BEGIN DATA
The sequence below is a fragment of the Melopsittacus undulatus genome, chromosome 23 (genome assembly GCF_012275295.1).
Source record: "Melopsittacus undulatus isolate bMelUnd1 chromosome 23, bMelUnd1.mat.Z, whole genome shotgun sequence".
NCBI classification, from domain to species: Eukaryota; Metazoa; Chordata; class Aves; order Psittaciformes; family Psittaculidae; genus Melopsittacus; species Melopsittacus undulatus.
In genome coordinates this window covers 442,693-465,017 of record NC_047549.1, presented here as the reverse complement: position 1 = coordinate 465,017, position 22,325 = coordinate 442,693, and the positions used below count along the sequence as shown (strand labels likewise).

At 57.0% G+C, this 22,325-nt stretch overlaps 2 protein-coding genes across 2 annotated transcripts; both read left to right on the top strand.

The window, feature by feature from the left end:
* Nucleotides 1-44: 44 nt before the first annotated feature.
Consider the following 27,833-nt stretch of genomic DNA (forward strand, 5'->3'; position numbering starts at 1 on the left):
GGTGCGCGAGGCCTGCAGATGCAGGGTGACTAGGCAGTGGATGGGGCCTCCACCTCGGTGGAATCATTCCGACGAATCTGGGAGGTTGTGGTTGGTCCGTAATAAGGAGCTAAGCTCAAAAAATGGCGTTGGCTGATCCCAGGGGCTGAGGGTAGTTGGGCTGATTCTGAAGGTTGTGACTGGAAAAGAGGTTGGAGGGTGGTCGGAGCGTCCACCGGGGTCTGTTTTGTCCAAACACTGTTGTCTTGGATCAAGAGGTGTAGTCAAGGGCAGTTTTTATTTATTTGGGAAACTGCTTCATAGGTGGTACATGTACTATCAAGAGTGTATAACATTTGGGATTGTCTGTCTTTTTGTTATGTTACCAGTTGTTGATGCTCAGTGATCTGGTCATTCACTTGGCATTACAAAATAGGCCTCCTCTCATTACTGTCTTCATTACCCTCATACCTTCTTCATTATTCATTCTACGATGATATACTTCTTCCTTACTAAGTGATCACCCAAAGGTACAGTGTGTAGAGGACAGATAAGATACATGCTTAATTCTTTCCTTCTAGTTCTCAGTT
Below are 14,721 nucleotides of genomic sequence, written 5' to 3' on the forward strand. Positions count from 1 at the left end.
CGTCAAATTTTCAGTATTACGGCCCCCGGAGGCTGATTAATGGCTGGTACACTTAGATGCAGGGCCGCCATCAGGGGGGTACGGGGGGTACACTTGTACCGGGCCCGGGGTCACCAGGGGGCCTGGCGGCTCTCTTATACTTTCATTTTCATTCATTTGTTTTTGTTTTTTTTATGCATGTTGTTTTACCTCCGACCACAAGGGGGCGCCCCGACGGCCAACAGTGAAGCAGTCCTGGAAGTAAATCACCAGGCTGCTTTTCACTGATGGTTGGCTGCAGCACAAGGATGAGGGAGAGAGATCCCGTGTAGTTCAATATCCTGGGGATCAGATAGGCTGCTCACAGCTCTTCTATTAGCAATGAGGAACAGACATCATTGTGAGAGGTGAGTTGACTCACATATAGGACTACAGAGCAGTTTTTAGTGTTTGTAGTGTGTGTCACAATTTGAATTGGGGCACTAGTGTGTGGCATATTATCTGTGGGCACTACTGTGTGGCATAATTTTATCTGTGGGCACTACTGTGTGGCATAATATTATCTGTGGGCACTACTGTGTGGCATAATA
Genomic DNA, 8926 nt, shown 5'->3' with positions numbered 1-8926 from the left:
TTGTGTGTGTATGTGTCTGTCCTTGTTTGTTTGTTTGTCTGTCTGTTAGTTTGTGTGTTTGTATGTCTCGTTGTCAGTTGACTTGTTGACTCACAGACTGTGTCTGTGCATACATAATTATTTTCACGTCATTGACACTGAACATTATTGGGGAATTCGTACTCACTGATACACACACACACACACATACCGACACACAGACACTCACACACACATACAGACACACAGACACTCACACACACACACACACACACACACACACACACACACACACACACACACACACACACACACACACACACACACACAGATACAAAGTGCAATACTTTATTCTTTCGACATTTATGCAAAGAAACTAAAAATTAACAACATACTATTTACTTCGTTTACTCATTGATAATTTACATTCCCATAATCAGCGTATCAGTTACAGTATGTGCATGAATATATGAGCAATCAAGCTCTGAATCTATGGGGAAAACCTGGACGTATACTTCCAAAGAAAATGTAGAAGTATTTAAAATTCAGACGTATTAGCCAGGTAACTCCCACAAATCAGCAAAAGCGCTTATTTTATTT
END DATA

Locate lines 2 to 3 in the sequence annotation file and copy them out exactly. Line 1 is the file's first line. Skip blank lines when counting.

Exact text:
Source record: "Melopsittacus undulatus isolate bMelUnd1 chromosome 23, bMelUnd1.mat.Z, whole genome shotgun sequence".
NCBI classification, from domain to species: Eukaryota; Metazoa; Chordata; class Aves; order Psittaciformes; family Psittaculidae; genus Melopsittacus; species Melopsittacus undulatus.